Micro$oft Monitor

Published by NetAction Issue No. 8 August 19, 1997
Repost where appropriate. See copyright information at end of message.


Something's Fishy
A Byte Of Apple
See You In September?
Locating Antitrust Laws
About Micro$oft Monitor

Something's Fishy

Picture a big fish that vaguely resembles Bill Gates, mouth wide open, swallowing up all the little fish he encounters as he swims through the sea. NetAction envisioned just such a fish when we set out to create a logo for the Consumer Choice Campaign. We wanted an image that would convey our concerns about Microsoft without words.

You'll find the results of our creative endeavor on the NetAction Web site, at http://www.netaction.org/msoft/winfish.html, along with instructions on how to post a copy of the logo on your own Web site. If you're concerned about the Microsoft monopoly, help spread the word about the Consumer Choice Campaign by catching the fish and displaying it prominently on your Web site.

A Byte Of Apple

When Steve Jobs stunned MacWorld earlier this month by announcing that Microsoft was investing $150 million in Apple, some industry observers speculated that the move might help Microsoft avoid further antitrust charges, since Apple represents one of the few alternatives to the Microsoft Windows-Intel processor combo. A more likely explanation is that Microsoft bought itself an ally against a more formidable competitive threat -- Sun Microsystems' Java programming language.

Aside from some positive PR, it seems likely that the value of the Apple investment to Microsoft is Apple's agreement to collaborate on the Java programming language to ensure consistent operation on both Windows and Macintosh platforms. Since Microsoft does consider Java a competitive threat, the $150 million investment in non-voting stock is a relatively inexpensive way to get Apple to follow its lead on Java.

Moreover, Apple's agreement to make Microsoft's Internet Explorer (IE) the default Web browser for the Mac, and Microsoft's pledge to continue offering its Office business productivity software suite for the Mac platform for another five years, are likely to strengthen Microsoft's control of the browser and application software markets. So, all things considered, the MacWorld announcement should have set off alarm bells at the Justice Department. The fact that it hasn't just underscores the agency's apathy toward antitrust enforcement.

On a more positive note, the Justice Department is now investigating Microsoft's purchases in the video streaming market to determine whether the company violated antitrust laws by purchasing VXtreme and investing in Progressive Networks.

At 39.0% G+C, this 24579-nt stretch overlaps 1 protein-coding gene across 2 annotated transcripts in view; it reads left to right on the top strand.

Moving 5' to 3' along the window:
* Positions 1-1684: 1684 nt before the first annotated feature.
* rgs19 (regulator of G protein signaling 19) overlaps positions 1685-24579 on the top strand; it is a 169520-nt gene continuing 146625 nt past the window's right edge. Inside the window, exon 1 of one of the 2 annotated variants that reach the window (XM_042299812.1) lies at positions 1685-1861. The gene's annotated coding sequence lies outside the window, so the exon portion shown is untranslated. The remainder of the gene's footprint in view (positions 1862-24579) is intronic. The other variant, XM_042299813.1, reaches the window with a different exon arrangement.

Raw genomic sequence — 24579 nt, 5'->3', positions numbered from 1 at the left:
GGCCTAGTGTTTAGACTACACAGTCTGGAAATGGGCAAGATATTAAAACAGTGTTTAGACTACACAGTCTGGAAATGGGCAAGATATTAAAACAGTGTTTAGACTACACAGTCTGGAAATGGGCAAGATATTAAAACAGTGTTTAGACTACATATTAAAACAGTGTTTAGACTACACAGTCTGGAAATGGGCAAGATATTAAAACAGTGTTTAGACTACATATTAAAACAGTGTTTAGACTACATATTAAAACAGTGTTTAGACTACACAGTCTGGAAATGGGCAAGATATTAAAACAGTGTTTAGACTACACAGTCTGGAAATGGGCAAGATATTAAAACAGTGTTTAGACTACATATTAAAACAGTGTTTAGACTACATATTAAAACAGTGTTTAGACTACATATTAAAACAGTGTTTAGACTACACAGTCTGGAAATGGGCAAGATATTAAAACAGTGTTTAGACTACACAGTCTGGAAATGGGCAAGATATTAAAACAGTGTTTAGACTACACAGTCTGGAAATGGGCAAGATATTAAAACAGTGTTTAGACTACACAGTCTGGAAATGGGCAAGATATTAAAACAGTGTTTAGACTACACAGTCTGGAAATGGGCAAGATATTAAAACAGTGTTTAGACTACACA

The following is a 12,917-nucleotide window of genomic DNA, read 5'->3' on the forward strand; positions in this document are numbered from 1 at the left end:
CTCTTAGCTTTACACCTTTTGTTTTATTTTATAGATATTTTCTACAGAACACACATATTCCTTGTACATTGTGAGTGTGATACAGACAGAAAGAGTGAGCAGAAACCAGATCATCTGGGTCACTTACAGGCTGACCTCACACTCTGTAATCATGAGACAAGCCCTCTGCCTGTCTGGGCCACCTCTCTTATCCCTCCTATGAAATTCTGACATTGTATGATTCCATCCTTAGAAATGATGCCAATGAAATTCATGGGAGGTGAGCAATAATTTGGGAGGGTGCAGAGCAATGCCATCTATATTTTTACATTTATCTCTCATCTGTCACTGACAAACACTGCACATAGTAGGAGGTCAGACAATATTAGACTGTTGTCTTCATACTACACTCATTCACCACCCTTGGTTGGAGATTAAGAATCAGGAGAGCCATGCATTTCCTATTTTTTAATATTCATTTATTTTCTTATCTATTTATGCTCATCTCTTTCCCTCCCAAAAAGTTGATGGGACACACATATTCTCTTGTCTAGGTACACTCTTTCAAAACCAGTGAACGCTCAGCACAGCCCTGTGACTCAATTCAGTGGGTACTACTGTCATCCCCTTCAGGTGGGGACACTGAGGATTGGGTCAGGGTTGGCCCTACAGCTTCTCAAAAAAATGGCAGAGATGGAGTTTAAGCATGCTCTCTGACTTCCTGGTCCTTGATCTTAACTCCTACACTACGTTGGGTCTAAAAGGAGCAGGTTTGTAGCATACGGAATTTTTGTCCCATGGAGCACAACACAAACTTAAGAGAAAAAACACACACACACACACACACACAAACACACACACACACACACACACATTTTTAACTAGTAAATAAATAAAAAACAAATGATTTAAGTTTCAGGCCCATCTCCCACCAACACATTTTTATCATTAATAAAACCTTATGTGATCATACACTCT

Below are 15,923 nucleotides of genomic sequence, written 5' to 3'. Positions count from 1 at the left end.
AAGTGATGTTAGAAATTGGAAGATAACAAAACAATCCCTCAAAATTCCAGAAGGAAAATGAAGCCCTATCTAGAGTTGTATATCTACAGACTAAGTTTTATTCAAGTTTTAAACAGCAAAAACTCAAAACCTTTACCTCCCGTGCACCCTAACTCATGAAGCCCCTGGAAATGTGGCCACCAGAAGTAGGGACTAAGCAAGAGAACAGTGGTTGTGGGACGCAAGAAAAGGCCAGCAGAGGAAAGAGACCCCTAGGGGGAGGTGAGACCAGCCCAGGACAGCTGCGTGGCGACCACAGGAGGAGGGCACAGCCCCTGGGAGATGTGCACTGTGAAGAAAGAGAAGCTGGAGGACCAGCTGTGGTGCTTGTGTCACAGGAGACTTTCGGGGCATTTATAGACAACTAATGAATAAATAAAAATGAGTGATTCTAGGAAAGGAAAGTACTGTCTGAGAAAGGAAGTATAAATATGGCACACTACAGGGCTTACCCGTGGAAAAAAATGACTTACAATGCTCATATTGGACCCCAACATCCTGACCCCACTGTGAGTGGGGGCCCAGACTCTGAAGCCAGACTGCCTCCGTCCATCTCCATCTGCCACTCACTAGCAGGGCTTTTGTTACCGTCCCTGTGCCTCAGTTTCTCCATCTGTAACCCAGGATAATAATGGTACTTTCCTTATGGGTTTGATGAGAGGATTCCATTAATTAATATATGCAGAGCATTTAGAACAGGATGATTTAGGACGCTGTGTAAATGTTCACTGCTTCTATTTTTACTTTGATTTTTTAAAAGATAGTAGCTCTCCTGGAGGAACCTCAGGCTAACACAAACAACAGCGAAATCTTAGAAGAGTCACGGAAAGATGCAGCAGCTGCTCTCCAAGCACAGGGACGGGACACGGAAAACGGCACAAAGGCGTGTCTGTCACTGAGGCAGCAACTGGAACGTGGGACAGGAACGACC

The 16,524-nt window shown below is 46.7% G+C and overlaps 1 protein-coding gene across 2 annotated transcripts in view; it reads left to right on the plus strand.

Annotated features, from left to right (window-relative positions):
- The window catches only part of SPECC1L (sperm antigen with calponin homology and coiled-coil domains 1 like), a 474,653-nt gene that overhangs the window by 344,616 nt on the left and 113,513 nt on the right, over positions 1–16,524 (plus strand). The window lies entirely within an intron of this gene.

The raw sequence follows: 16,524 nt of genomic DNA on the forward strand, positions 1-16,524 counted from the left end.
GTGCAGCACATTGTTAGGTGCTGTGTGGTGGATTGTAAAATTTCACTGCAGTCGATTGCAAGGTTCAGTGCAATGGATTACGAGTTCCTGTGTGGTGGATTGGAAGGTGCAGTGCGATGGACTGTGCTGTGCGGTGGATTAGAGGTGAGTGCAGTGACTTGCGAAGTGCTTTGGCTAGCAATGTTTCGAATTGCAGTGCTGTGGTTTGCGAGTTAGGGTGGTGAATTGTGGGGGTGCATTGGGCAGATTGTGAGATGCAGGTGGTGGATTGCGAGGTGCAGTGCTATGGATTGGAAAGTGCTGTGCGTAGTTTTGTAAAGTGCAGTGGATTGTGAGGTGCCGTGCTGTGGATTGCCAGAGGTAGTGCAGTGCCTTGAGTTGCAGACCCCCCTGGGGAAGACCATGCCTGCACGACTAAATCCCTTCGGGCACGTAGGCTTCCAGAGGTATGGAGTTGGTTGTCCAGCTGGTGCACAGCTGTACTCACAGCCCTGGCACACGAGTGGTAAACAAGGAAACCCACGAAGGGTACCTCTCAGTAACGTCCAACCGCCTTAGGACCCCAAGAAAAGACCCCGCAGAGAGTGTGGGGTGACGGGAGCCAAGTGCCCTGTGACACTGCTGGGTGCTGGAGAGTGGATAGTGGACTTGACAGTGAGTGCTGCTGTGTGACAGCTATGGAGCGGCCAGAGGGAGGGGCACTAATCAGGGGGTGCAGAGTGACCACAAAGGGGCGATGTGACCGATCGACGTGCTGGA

Got something to say about the Apple investment or Microsoft's forays into video streaming technology? Tell it to the Justice Department by writing to .

See You In September?

With the help of some dedicated volunteers, NetAction is making progress in organizing a September 15 visit to Congress to tell our representatives why Microsoft's move to monopolize cyberspace is a threat to consumers.

There is still time to register to participate, so circle the date on your calendar, and visit the NetAction web site to sign up: http://www.netaction.org/lobby-form.html.

As we explained when we first announced the event, only a few members of Congress really understand the Internet, and even fewer understand why Microsoft is a threat to the Net's continued growth and development. Since we can't rely on the Justice Department to stop the Microsoft monopoly, we must educate Congress and convince our representatives to put pressure on the Justice Department to vigorously enforce the laws intended to protect competition. Congress needs to hear from real people -- Internet users like you who understand the Microsoft threat and can talk about your experiences with Microsoft products.

So if it's at all possible, please plan to participate. Even if you've never done anything like this before, you can do it. NetAction will provide you with background material to hand out to your representatives, buttons to wear during your visits, and a brief lesson in lobbying techniques to help you communicate effectively with your representatives.

If enough of us speak out, Congress will listen and the Microsoft monopoly will be stopped!

Locating Antitrust Laws

Laws aimed at protecting a competitive market are not unique to the United States, and Charles Mueller, Editor of the Antitrust Law & Economics Review, is attempting to compile a list of all the countries that have enacted antitrust laws. Micro$oft Monitor readers who have information about antitrust laws in nations other than the United States can contact Charles directly at .

About The Micro$oft Monitor

The Micro$oft Monitor is a free electronic newsletter, published as part of the Consumer Choice Campaign http://www.netaction.org/msoft/ccc.html. NetAction is a national, non-profit organization dedicated to educating the public, policy makers, and the media about technology-based social and political issues, and to teaching activists how to use the Internet for organizing, outreach, and advocacy.

To subscribe to The Micro$oft Monitor, write to: . The body of the message should state: subscribe monitor. To unsubscribe at any time, send a message to: . The body of the message should state: unsubscribe monitor.

NetAction is supported by individual contributions, membership dues and grants. For more information about contributing to NetAction, contact Audrie Krause by phone at (415) 775-8674, by E-mail at , visit the NetAction Web site at: http://www.netaction.org, or write to:

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Copyright 1997 by The Tides Center/NetAction. All rights reserved. Material may be reposted or reproduced for non-commercial use provided NetAction is cited as the source. NetAction is a project of The Tides Center, a 501(c)(3) non-profit organization.